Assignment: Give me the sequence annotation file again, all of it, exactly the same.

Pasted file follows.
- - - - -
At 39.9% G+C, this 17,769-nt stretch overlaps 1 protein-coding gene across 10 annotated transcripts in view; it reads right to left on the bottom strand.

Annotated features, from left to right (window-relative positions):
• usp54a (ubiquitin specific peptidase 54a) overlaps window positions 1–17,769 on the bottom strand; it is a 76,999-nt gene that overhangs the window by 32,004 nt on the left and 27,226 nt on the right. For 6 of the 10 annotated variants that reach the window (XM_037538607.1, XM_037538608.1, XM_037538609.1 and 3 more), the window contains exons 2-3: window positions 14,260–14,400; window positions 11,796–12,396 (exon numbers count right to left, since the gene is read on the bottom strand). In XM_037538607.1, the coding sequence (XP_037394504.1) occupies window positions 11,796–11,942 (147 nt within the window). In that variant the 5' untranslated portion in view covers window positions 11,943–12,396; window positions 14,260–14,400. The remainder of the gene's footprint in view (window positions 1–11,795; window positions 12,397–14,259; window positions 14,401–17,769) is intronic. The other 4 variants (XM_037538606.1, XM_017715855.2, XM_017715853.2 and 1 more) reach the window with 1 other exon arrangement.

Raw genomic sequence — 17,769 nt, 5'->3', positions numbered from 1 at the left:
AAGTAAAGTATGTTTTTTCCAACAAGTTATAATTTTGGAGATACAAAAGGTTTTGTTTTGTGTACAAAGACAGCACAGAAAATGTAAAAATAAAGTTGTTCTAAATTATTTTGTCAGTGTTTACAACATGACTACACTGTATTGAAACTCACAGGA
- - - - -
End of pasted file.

At 39.9% G+C, this 17,769-nt stretch overlaps 1 protein-coding gene across 10 annotated transcripts in view; it reads right to left on the bottom strand.

Annotated features, from left to right (window-relative positions):
• usp54a (ubiquitin specific peptidase 54a) overlaps window positions 1–17,769 on the bottom strand; it is a 76,999-nt gene that overhangs the window by 32,004 nt on the left and 27,226 nt on the right. For 6 of the 10 annotated variants that reach the window (XM_037538607.1, XM_037538608.1, XM_037538609.1 and 3 more), the window contains exons 2-3: window positions 14,260–14,400; window positions 11,796–12,396 (exon numbers count right to left, since the gene is read on the bottom strand). In XM_037538607.1, the coding sequence (XP_037394504.1) occupies window positions 11,796–11,942 (147 nt within the window). In that variant the 5' untranslated portion in view covers window positions 11,943–12,396; window positions 14,260–14,400. The remainder of the gene's footprint in view (window positions 1–11,795; window positions 12,397–14,259; window positions 14,401–17,769) is intronic. The other 4 variants (XM_037538606.1, XM_017715855.2, XM_017715853.2 and 1 more) reach the window with 1 other exon arrangement.

Raw genomic sequence — 17,769 nt, 5'->3', positions numbered from 1 at the left:
AAGTAAAGTATGTTTTTTCCAACAAGTTATAATTTTGGAGATACAAAAGGTTTTGTTTTGTGTACAAAGACAGCACAGAAAATGTAAAAATAAAGTTGTTCTAAATTATTTTGTCAGTGTTTACAACATGACTACACTGTATTGAAACTCACAGGA